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Native Americans say Dior Ad Pushes Stereotypes

Dior is facing widespread criticism for an advertising campaign that Native Americans say perpetuates stereotypes.

Dior has deleted ads from its social media accounts promoting its Sauvage fragrance that had prompted criticism because of their use of Native American culture.  A video on Twitter featuring a Native American dancer and an Instagram post explaining the campaign that was crafted with Native American consultants were deleted hours after they were called out for cultural misappropriation and being insensitive.

The company has not responded to media emails seeking comment on the ads or their deletion. One of the deleted posts had promised more details about the fragrance and campaign on Monday.

Johnny Depp is the celebrity face of the Sauvage brand, and the fate of a film he recorded to promote it is unclear.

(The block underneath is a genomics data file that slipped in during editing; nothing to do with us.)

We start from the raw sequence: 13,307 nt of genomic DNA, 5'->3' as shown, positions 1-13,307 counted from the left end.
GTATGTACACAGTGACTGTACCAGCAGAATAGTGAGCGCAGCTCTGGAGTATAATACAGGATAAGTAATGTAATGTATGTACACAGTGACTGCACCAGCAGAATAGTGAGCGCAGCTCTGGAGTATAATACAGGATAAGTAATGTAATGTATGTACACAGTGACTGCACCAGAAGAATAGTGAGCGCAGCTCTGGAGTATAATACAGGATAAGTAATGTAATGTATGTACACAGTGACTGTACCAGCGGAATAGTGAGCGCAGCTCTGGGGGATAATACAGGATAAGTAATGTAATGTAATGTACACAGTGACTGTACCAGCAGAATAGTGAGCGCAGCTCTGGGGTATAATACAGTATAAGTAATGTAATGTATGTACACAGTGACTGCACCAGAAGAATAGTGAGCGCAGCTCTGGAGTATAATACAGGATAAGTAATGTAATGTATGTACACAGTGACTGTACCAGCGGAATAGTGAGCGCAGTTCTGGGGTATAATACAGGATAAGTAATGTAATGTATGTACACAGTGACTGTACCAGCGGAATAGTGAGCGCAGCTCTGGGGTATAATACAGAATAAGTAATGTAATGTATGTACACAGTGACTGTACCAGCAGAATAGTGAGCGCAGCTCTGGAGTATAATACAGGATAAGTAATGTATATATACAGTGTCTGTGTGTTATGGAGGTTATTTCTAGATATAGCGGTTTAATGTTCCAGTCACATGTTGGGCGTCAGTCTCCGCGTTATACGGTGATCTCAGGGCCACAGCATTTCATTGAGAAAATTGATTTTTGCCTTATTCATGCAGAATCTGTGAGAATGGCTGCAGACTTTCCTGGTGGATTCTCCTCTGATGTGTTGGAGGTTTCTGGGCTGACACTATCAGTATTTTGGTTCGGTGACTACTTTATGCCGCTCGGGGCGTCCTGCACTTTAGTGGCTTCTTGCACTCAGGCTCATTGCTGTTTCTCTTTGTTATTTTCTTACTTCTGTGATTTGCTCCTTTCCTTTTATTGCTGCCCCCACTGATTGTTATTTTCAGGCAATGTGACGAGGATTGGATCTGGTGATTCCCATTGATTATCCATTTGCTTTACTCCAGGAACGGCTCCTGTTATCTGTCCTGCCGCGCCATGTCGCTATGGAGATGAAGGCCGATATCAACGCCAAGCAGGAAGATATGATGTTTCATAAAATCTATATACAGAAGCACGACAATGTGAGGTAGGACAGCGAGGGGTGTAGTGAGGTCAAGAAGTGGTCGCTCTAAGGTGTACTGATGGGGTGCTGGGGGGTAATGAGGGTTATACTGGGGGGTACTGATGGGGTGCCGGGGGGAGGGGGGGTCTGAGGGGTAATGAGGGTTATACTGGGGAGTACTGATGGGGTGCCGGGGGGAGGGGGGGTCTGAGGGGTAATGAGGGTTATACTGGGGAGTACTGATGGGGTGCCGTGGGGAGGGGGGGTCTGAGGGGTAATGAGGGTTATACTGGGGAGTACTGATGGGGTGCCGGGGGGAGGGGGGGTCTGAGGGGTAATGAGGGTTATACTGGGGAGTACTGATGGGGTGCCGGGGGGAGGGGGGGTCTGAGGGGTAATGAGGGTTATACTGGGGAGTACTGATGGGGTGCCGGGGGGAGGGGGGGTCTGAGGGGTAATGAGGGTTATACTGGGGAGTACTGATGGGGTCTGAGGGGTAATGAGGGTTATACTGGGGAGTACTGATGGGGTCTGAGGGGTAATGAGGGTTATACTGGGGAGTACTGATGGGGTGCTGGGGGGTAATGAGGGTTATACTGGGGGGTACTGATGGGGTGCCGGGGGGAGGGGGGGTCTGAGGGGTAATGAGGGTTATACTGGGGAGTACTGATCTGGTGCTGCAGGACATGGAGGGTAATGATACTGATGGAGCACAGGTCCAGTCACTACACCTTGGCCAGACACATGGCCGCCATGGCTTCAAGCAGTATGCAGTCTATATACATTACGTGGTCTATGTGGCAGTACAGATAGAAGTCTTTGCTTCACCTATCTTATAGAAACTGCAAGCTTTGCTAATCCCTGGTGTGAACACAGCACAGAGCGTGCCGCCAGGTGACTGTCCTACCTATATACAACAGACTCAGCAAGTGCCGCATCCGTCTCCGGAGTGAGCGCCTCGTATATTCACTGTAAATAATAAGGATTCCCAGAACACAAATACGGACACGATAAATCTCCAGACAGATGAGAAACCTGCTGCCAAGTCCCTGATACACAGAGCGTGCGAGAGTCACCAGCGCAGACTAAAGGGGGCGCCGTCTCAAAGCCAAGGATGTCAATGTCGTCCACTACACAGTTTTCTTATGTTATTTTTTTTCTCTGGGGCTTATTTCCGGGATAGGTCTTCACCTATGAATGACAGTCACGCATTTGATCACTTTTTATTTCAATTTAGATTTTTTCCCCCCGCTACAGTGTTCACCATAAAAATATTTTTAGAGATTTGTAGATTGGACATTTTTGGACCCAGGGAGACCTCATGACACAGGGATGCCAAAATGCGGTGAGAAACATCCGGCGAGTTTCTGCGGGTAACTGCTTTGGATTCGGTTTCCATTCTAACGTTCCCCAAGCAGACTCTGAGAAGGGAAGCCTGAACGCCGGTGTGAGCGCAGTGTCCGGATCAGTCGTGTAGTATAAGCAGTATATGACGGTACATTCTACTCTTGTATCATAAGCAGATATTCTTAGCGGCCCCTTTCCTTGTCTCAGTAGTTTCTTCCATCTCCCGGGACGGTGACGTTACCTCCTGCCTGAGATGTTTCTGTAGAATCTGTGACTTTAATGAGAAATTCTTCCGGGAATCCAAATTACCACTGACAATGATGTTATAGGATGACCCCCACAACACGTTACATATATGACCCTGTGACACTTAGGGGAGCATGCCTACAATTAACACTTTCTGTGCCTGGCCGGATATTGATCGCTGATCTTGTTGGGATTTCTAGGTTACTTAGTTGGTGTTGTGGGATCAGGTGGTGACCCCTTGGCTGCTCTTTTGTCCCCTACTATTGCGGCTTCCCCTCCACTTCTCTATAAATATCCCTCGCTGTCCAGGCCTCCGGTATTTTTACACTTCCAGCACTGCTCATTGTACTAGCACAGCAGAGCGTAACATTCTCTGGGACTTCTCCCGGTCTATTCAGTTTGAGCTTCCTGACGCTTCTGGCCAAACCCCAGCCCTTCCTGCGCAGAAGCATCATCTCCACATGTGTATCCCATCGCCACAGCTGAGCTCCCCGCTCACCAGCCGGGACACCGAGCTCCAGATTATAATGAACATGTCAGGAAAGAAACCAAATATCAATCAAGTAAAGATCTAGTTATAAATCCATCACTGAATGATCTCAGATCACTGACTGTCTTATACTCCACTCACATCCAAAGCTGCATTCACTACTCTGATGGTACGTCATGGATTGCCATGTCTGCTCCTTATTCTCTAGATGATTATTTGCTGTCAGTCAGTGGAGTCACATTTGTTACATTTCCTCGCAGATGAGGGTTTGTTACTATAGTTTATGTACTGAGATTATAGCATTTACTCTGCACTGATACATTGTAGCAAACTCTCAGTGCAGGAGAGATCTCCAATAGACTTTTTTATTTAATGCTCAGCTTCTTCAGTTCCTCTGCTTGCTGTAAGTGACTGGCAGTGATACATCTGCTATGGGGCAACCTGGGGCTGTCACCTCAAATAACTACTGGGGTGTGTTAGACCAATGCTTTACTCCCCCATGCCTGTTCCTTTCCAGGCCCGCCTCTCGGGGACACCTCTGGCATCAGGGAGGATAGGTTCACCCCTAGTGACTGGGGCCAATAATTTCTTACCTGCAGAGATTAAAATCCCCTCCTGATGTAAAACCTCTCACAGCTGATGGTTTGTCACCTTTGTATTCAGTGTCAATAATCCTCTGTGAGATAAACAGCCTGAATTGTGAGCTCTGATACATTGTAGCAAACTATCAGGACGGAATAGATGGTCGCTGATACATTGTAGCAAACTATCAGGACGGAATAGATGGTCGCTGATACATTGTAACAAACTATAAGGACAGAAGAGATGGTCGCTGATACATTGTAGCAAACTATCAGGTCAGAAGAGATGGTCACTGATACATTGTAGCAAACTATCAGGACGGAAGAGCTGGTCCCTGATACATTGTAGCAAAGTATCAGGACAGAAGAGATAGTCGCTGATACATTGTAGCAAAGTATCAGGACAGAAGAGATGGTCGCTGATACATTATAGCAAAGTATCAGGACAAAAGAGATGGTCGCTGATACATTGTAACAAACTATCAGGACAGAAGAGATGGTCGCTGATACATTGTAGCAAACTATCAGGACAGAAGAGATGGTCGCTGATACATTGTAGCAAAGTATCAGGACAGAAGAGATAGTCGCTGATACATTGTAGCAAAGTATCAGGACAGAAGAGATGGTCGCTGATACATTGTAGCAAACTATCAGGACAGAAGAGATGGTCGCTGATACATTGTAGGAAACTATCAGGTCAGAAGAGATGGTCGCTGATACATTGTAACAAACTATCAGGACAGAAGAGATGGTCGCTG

Dior consulted with the Albuquerque, New Mexico-based Americans for Indian Opportunity on the campaign. Executive director Laura Harris says the group sought to ensure Native American artists, actors and writers were included in the campaign to educate production teams. She says the controversy will start an international conversation about contemporary Native Americans.

Others like Dallas Goldtooth of the Lower Sioux Indian Community in Minnesota say the ad is romanticizing Native Americans as relics of the past. He says the ad doesn’t benefit Native people; it simply creates buzz for the French luxury goods company. Goldtooth says no one will take Native Americans seriously if they’re continually portrayed as mystical and wearing feathers and fringe.

Sauvage in French has a variety of meanings, including wild, unspoiled and savage.